I knew my most recent post would create controversy, at least within my own house. As I said in the teaser to Either Learn to Endure or Hire a Bodyguard, it was intended as an exercise in nonlinear storytelling. Which means it was one of those posts that I was writing mostly for myself, mostly to practice my craft.
Karen hated it. She said it didn’t make sense – she might have me on that one. And she even criticized it again this a.m.
Which is kinda funny. Because she inspired it.
Here’s the inside story on Either Learn to Endure, in a special Behind the Music edition of Rants ‘n’ Raves.
It was last week when she was looking at some bargains on Amazon for her Kindle. She asked me if I’d ever read Slaughterhouse-Five. I had.
Then she asked what it was about. I paused, laughed, and said, “That’s a pretty good question. I guess you could say it’s about the firebombing of Dresden during World War II.” She was horrified. “It’s a pretty funny book.”
She looked on for something else. So it goes.
But it got me to thinking about writing a story that jumped around among sort of unconnected things that might have a bit of a connection after all through all the machinations. I thought immediately not just of Vonnegut, but of two of my favorite works – Faulkner’s The Sound and the Fury, and John Dos Passos’ U.S.A. trilogy.
Now I don’t pretend to be Vonnegut or Faulkner or Dos Passos, but I thought I’d borrow a bit from all three for a disjointed narrative (Faulkner) that jumped from topic to topic (Vonnegut) with lots of obscure song and topical references (Dos Passos).
And that’s what I did. The central portion of the narrative was about how I’d narrowly missed being in fight once in a Jacksonville bar – the closest I’d ever come to getting punched out (which would most assuredly have happened had things progressed). But I also wanted to talk about the ongoing struggle of newspapers to survive – to the point of dumbing themselves down so much – both in what they write about and how they write it – to become less relevant, not more.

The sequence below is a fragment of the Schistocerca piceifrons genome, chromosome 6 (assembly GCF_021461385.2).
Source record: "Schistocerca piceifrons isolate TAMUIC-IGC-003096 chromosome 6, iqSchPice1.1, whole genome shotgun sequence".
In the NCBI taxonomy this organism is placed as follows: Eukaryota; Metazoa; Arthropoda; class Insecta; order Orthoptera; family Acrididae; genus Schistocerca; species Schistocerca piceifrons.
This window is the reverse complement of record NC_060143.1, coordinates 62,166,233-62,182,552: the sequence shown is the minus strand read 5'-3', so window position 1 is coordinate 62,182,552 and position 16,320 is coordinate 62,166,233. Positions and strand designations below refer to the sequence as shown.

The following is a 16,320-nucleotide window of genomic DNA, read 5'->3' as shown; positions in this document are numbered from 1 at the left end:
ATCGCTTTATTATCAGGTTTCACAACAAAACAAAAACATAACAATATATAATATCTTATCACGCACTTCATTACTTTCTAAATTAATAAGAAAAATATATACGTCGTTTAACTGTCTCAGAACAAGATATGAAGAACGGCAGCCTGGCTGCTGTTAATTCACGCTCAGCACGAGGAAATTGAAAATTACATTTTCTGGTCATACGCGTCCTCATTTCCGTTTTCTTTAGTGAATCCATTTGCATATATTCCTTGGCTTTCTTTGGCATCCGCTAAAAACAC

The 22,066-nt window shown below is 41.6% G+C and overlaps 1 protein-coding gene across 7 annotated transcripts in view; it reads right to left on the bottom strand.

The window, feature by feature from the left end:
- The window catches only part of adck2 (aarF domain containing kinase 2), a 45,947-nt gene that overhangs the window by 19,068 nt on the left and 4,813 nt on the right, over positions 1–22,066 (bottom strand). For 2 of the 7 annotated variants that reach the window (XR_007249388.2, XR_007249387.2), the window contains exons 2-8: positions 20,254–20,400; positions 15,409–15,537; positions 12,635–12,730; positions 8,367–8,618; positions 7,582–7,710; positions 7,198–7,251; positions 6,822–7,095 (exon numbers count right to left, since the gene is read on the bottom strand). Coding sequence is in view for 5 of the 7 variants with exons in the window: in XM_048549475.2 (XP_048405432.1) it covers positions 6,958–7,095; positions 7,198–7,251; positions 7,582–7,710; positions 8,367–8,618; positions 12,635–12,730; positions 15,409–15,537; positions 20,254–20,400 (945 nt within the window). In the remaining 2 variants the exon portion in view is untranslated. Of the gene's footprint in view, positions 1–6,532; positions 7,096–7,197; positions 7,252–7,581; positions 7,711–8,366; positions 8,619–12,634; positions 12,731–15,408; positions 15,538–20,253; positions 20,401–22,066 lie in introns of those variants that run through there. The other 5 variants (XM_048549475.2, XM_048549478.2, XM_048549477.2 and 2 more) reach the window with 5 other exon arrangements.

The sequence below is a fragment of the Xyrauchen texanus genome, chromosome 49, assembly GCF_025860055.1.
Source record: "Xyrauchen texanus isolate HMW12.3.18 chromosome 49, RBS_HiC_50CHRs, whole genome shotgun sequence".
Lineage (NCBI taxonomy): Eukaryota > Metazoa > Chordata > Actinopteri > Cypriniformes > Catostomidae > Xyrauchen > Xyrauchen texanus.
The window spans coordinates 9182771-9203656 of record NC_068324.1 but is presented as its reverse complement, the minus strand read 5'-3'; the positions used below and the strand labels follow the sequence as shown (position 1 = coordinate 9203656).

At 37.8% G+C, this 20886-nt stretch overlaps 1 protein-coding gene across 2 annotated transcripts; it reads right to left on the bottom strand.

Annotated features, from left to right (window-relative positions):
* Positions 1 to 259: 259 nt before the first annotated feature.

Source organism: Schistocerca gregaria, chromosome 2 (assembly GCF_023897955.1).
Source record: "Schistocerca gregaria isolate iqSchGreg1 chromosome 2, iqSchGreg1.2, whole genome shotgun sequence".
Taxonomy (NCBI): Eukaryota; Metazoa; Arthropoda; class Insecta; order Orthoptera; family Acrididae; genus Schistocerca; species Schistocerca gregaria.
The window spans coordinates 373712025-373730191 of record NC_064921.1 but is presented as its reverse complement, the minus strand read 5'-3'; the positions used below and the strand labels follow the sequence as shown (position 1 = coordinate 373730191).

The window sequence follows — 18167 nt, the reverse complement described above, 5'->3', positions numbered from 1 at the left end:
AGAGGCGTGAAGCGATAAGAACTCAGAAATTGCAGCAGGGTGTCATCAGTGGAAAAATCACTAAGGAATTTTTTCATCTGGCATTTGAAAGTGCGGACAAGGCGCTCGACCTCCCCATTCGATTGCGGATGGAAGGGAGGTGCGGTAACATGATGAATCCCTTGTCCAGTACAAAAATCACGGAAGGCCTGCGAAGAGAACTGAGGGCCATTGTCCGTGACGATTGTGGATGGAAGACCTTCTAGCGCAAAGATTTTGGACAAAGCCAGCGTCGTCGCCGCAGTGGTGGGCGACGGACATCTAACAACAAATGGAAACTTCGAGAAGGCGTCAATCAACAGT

To tie all those notions together, I used a headline inspired by The Sound and the Fury, lines from one of my favorite poems, Ozymandias (by Percy Bysshe Shelley), a quote from Watchmen (spoken by the character Ozymandias) and lyrics from Public Enemy’s Fight the Power, Whiskeytown’s Yesterday’s News, Dave Alvin’s Evening Blues, and the Avett Brothers’ Shame.
It occurs to me, of course, that having to explain means I didn’t do a very good job of storytelling: nonlinear or otherwise. So it goes (couldn’t resist).
I’ll close this section with a Vonnegut passage from Chapter 9 of Slaughterhouse-Five: “Everything is all right, and everybody has to do exactly what he does.”
Here’s the And Other Stuff:
I have been struck by some more examples of bad newspapering, courtesy of bad or nonexistent copyediting.
In yesterday’s (or maybe Wednesday’s) Wilmington paper, an article addressed the governor’s need to appoint a judge because of the “sudden death” of a jurist. Isn’t all death sudden? You go from breathing one second to not breathing the next. Methinks they meant “unexpected” death. This is the same kind of lazy writing that produces articles praising the creation of “new” jobs. I want to see some old ones created once in awhile.
Today’s Charlotte Observer had an egregious headline on THE LEAD STORY about the governess vetoing the voter-ID bill. Here it is (still up on the website at 11:09 this a.m.): Measure’s critics say it cut reduce turnout.
I guess it cut at that. I’ll bet they wish they wut have read it closer.
They also should have read their story on a Chinese company that will begin production of solar panels in Charlotte later this year a bit closer. Here’s a gem from it: “which opened its first North American headquarters in Charlotte last month.” I’m just wondering where they’ll open their next North American headquarters.
At least I was trying to be sorta obscure.